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N.L. biologist says avian flu in St. John’s ‘very concerning’ for birds, not humans

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ST. JOHN’S, N.L. — A biologist in Newfoundland and Labrador says the discovery of the highly pathogenic avian flu in St. John’s birds is “very concerning” for bird populations, but likely not for humans.

Memorial University professor Andrew Lang said in an interview Friday the flu could be devastating for North America’s wild bird populations if it manages to spread beyond the island of Newfoundland.

The City of St. John’s said in a news release Friday the flu had been found in local wild birds and that officials asked residents not to feed, handle or touch any birds, including gulls, ducks and pigeons.

Environment Canada wildlife scientist Alan Hanson said in an interview Friday the flu was found in a great black-backed gull that was found at a St. John’s pond on Nov. 26.

The news comes just days after an outbreak of H5N1 avian flu was reported at an “exhibition farm” on Newfoundland’s Avalon Peninsula, which killed 360 of the facility’s 419 birds.

Lang says there is “little or no evidence” the strain poses a risk for humans, noting it has shown up in several other parts of the world, such as Israel, where an outbreak recently killed more than 5,000 migratory cranes.

Lang said the current strain is particularly well adapted to spread among wild birds, as it kills many but leaves some alive. Those infected birds can then go on to spread the virus.

He said it’s hard to predict what will happen in Newfoundland.

“Best case scenario? Maybe it never leaves the island,” he said. “Maybe it’ll just vanish; maybe we’ll be lucky.”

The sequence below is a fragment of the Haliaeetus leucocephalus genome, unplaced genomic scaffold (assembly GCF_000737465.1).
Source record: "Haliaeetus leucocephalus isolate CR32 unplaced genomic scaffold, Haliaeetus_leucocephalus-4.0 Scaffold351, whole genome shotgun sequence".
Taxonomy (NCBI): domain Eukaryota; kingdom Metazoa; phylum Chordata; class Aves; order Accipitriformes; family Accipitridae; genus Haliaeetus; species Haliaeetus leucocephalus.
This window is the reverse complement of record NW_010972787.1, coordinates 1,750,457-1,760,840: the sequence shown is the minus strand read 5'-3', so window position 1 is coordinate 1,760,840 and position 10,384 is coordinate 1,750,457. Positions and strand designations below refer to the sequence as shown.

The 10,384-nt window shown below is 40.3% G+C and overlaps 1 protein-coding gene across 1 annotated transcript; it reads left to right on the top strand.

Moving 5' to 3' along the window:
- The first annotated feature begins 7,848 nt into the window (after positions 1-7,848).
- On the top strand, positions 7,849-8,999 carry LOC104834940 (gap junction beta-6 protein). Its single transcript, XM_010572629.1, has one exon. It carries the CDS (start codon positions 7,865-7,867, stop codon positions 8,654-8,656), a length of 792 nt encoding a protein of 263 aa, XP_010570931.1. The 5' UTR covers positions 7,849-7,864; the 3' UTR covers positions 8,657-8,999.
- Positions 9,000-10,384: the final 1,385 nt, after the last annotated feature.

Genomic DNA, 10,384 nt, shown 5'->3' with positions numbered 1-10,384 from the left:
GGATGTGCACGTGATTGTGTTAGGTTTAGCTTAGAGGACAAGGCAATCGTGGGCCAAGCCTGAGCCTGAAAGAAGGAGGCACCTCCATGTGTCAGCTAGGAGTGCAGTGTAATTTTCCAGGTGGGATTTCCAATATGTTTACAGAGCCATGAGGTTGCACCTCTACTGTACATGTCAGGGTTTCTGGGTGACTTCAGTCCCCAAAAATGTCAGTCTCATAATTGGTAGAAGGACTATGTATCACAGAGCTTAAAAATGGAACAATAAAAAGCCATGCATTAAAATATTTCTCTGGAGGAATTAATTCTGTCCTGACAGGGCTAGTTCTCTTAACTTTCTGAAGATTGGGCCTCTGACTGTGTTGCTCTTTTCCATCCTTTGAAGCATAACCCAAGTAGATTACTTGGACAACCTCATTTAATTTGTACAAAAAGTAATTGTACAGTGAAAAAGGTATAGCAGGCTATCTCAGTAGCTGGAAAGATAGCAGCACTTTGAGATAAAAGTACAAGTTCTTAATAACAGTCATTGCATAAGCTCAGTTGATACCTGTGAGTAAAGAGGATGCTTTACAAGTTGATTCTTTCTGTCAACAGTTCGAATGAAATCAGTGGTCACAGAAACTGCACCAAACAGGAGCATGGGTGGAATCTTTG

As for the infected gull, Hanson said it was collected at Mundy Pond, in the western part of the capital, and that it was brought to wildlife officials because it was behaving strangely. The bird died about 24 hours after it was brought in, he said.




ST. JOHN’S, N.L. — A biologist in Newfoundland and Labrador says the discovery of the highly pathogenic avian flu in St. John’s birds is “very concerning” for bird populations, but likely not for humans.

Memorial University professor Andrew Lang said in an interview Friday the flu could be devastating for North America’s wild bird populations if it manages to spread beyond the island of Newfoundland.

The City of St. John’s said in a news release Friday the flu had been found in local wild birds and that officials asked residents not to feed, handle or touch any birds, including gulls, ducks and pigeons.

Environment Canada wildlife scientist Alan Hanson said in an interview Friday the flu was found in a great black-backed gull that was found at a St. John’s pond on Nov. 26.

The news comes just days after an outbreak of H5N1 avian flu was reported at an “exhibition farm” on Newfoundland’s Avalon Peninsula, which killed 360 of the facility’s 419 birds.

Lang says there is “little or no evidence” the strain poses a risk for humans, noting it has shown up in several other parts of the world, such as Israel, where an outbreak recently killed more than 5,000 migratory cranes.

Lang said the current strain is particularly well adapted to spread among wild birds, as it kills many but leaves some alive. Those infected birds can then go on to spread the virus.

He said it’s hard to predict what will happen in Newfoundland.

“Best case scenario? Maybe it never leaves the island,” he said. “Maybe it’ll just vanish; maybe we’ll be lucky.”

As for the infected gull, Hanson said it was collected at Mundy Pond, in the western part of the capital, and that it was brought to wildlife officials because it was behaving strangely. The bird died about 24 hours after it was brought in, he said.

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